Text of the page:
World Networks of Biosphere Reserves.
Biosphere reserves are globally designated and recognized areas by UNESCO’s Man and the Biosphere (MAB) programme. Biosphere Reserves (BR) are sites established by countries and recognized under UNESCO’s MAB programme to promote sustainable development based on local community efforts and scientific data. Biosphere reserves have three primary main roles:
i. promotion and conservation of biodiversity;
ii. advocating for sustainable development and enhancement of ecosystem services by connecting people and nature; and
iii. research and education in different ecosystems.
Biosphere reserves achieve their roles by advocating for interdisciplinary approaches to understanding and managing changes resulting from social and ecological systems. It expressly calls for the involvement of local communities and all interested stakeholders in planning and management. Additionally, the sites support mitigation and adaptation to climate change and other aspects of global environmental change.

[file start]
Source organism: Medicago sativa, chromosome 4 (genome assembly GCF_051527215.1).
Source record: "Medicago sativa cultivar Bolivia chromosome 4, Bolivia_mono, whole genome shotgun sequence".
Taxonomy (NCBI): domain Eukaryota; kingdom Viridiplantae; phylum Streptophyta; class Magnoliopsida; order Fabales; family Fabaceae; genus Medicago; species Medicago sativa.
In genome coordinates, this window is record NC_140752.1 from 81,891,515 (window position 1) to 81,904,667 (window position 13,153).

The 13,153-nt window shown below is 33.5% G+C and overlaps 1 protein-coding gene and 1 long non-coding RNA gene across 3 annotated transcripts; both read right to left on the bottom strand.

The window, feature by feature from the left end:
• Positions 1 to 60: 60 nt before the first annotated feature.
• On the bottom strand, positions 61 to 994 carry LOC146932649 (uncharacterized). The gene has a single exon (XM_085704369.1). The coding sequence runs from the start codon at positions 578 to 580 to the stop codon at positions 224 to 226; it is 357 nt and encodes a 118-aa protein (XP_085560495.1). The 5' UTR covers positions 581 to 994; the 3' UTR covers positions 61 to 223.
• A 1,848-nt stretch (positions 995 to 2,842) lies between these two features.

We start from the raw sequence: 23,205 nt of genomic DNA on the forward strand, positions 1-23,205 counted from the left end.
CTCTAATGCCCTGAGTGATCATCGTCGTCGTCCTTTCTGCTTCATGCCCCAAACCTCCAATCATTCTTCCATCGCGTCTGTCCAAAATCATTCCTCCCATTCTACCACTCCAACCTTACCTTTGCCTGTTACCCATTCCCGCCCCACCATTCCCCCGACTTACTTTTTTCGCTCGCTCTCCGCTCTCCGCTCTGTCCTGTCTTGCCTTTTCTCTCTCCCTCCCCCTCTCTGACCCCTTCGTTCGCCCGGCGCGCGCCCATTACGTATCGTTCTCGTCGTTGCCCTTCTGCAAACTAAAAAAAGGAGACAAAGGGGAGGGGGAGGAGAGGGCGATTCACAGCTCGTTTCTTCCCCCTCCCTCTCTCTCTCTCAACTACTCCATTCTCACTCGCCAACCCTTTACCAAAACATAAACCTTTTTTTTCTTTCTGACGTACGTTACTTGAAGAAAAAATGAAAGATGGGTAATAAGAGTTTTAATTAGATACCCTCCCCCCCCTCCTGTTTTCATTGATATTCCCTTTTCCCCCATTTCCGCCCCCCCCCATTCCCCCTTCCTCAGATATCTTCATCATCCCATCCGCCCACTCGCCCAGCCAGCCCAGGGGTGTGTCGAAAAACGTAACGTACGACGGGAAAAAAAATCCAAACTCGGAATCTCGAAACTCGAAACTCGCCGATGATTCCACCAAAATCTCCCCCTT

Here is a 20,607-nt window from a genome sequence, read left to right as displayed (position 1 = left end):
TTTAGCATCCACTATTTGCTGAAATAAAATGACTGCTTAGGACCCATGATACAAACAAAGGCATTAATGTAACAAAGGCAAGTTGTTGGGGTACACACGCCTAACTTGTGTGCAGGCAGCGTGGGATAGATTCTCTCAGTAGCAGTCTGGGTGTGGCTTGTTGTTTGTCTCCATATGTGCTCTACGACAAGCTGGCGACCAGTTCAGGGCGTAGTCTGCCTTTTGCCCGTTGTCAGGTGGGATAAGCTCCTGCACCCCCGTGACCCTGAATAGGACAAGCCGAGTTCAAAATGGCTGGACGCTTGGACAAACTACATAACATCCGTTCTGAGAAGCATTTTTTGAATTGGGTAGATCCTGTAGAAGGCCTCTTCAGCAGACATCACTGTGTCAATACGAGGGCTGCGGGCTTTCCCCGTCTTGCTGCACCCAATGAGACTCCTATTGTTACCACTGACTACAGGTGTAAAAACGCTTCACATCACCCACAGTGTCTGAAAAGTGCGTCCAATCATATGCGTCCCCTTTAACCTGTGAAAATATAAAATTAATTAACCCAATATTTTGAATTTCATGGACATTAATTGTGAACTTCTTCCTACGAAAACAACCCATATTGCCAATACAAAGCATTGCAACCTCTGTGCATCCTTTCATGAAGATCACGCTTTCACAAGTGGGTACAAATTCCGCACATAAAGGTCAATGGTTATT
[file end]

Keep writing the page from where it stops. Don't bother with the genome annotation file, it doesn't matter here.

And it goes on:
Biospheres consist of three zones:
Kenya hosts six biosphere reserves namely: Mt. Kenya – Lewa Conservancy; Mt. Kulal, Arabuko-Sokoke; Kiunga; Amboseli; and Mt. Elgon Transboundary Biosphere reserve, that straddles between Kenya and Uganda.
Currently, the World Network of Biosphere Reserves (WNBR) has 738 biosphere reserves in 134 countries, including 22 transboundary sites. The UNESCO MAB regional network for Africa (AfriMAB), was established in 1996 and covers sub-Saharan Africa. The AfriMAB Network has provided opportunities for information exchange and capacity building across the network.